“On great teams—the kind where people trust each other, engage in open conflict, and then commit to decisions—team members have the courage and confidence to confront one another when they see something that isn’t serving the team.”
Sofia was floored when during a team meeting, her coworker stood up to present a project they’d been working on together. They hadn’t planned to share their results until next week. Using materials she’d helped to create, he described it as his project and announced his results. What should I do? Sofia thought frantically.
If one of your coworkers keeps reframing your ideas as his own at meetings, or if your colleague went so far as to present your strategy to your boss, you need to take action. Avoiding conflict in such scenarios would harm the whole team. Tread carefully, though, or you could end up accused of stealing credit from others.
If someone rephrases your ideas as his own…
If a coworker is continually restating points you have made at a meeting and framing them as his own, he might be doing it unconsciously. That doesn’t mean it’s okay, but it helps inform how you should respond.
- Before saying anything, calm down. Losing your temper could make you look irrational—fair or not. Plus, you won’t get your thoughts across clearly if you’re angry.
- Address the transgression tactfully but directly in the moment, if possible. For example, if a coworker restates your idea, say, “Yes, that’s exactly the point I was making. I’m glad you agree with the idea.”
- If it keeps happening, approach the person one-on-one and ask if you can talk with him. Remember, if someone is repeatedly claiming your ideas as their own, it’s probably a sign of insecurity—so be gentle, or you’ll put him on the defensive. Affirm that you fully believe it wasn’t intentional, and validate the person’s contributions so acknowledging his mistake won’t feel as hard. For instance, you might say: “I’m sure it wasn’t intentional, but a couple of times during the meeting, I felt you were framing X idea as your own when I introduced it earlier on. I’m happy that this idea resonated with you, because I appreciate the expertise you bring and would love to get your insight on similar ideas in the future.”
- If the issue keeps occurring, mention it during a one-on-one meeting with your boss. Focus on your desire to strengthen working relationships, stick to the facts, and maintain a positive tone. “I think Coworker Y has many strengths, and I hope he’ll become secure enough in his own ideas that he doesn’t unconsciously lay claim to those of others,” you might say.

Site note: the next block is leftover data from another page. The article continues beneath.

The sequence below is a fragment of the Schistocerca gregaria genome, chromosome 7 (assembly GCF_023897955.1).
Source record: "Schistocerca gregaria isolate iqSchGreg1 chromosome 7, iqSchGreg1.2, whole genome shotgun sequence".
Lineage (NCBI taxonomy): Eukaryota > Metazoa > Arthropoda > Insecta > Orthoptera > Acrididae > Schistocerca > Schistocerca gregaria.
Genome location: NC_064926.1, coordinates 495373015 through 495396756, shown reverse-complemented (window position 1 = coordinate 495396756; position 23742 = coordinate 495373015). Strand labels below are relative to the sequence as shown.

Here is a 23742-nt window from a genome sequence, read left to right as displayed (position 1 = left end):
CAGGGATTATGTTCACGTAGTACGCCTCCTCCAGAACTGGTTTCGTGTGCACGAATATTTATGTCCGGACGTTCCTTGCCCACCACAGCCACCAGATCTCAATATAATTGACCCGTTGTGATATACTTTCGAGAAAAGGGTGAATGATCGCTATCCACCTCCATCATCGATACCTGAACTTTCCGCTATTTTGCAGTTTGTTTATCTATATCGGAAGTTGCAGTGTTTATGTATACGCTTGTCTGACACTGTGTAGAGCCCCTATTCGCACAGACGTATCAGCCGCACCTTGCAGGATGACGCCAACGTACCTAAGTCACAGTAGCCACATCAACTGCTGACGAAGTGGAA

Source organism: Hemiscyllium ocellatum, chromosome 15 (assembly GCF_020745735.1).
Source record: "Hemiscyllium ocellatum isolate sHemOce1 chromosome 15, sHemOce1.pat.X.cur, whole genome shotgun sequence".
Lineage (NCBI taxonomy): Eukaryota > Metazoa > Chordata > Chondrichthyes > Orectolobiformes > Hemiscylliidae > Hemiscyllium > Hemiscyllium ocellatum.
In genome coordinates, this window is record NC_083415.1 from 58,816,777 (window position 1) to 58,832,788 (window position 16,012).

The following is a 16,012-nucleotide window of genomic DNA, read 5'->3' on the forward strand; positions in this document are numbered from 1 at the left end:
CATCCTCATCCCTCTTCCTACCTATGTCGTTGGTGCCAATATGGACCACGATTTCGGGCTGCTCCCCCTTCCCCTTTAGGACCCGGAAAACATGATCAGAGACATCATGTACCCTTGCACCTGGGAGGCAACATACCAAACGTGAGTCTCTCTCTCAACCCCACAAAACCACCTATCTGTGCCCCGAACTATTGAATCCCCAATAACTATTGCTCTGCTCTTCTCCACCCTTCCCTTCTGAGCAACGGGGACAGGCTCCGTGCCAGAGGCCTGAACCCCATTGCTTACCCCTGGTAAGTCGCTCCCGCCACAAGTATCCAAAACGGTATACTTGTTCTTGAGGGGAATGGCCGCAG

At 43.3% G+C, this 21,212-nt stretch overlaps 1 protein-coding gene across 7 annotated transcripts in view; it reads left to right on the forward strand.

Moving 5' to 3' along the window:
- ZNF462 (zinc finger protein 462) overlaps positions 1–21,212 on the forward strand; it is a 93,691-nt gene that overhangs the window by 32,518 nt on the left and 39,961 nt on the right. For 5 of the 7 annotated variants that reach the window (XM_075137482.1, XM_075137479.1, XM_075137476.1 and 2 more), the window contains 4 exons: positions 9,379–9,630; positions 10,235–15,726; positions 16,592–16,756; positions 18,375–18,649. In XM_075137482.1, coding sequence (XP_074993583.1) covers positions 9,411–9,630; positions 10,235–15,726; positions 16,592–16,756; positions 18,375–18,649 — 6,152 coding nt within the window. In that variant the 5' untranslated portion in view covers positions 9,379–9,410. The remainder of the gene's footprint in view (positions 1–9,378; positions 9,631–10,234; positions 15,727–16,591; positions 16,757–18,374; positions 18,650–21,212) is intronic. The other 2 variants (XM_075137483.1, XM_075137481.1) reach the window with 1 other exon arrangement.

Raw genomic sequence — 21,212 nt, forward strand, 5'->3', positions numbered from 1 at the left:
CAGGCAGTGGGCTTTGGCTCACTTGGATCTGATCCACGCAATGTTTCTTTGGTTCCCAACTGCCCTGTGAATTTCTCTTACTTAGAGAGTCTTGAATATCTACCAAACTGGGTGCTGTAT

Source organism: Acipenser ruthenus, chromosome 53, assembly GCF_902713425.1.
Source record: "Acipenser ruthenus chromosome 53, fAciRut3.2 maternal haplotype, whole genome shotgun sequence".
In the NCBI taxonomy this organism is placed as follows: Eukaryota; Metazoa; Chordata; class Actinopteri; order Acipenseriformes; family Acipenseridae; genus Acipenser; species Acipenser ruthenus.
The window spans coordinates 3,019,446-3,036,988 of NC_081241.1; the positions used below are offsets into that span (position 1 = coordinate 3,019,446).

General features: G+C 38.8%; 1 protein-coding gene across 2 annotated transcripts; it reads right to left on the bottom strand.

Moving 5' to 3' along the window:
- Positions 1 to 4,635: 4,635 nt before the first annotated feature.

If someone presents your idea or success as her own…
Say you believe a coworker has stolen your idea outright, and presented it to your boss or team as her own. Or say your coworker took credit for your work on a big project. You don’t want to look like a pushover by letting it go, but you don’t want to obsess so much about the transgression that you look irrational or insecure.
- Again, calm yourself down before taking any action so you’re fully in control of your words.
- Try to find out if there’s any way it could have been unintentional. Maybe you were brainstorming together, and she inaccurately remembered the idea as being her own. Or maybe you worked on the project together, and she accidentally left out your contribution during a meeting out of nervousness. Talk with her one-on-one, and phrase your question in a non-accusatory way so you won’t be sabotaging a working relationship. Give her a chance to apologize, but if she doesn’t, push back, says Karen Dillon in HR Guide to Office Politics. Making it uncomfortable for her to continue the behavior will deter it from happening again.
- Get support from other team members, if others know for certain that the idea was yours. Ask them to acknowledge your contribution in the next meeting, or in a team email. If the coworker at fault sees you have support, she may back down.
- If the offense was truly egregious—for example, if a coworker took your name off a presentation you created and presented it as her own—meet with your boss to explain what happened, sharing evidence to support your case.
If someone repeatedly takes credit for your work…
- Keep a log showing details about what happened and when.
- Find out if colleagues have experienced the same behavior from this coworker. Gather your evidence of the transgressions.
- Talk to your boss about the situation, along with any other coworkers who have been affected. Stay collected and share evidence, if you have it. Rather than badmouthing the coworker at fault, focus on your desire to feel heard and to create a harmonious office dynamic.
- Help create a culture of sharing credit by always highlighting the contributions of others.
Preventing idea theft
Work to prevent theft of your ideas by documenting them well. If you share them, share them with more than one person so you don’t end up in a “he said/she said” scenario. Better yet, share them electronically, so there’s a record.
Remember, too, that one idea isn’t everything. You’ll have other great ideas, and you can be more conscientious about how to share them in the future. Don’t fixate so much on remedying this issue that it keeps you from shining in other ways, or makes you look petty. If you focus on the future, others will notice your stellar performance and give you plenty of credit for it!
Contact leadership coach Joel for more advice on promoting your work and building a strong reputation.
“Being in control of your life and having realistic expectations about your day-to-day challenges are the keys to stress management, which is perhaps the most important ingredient to living a happy, healthy and rewarding life.”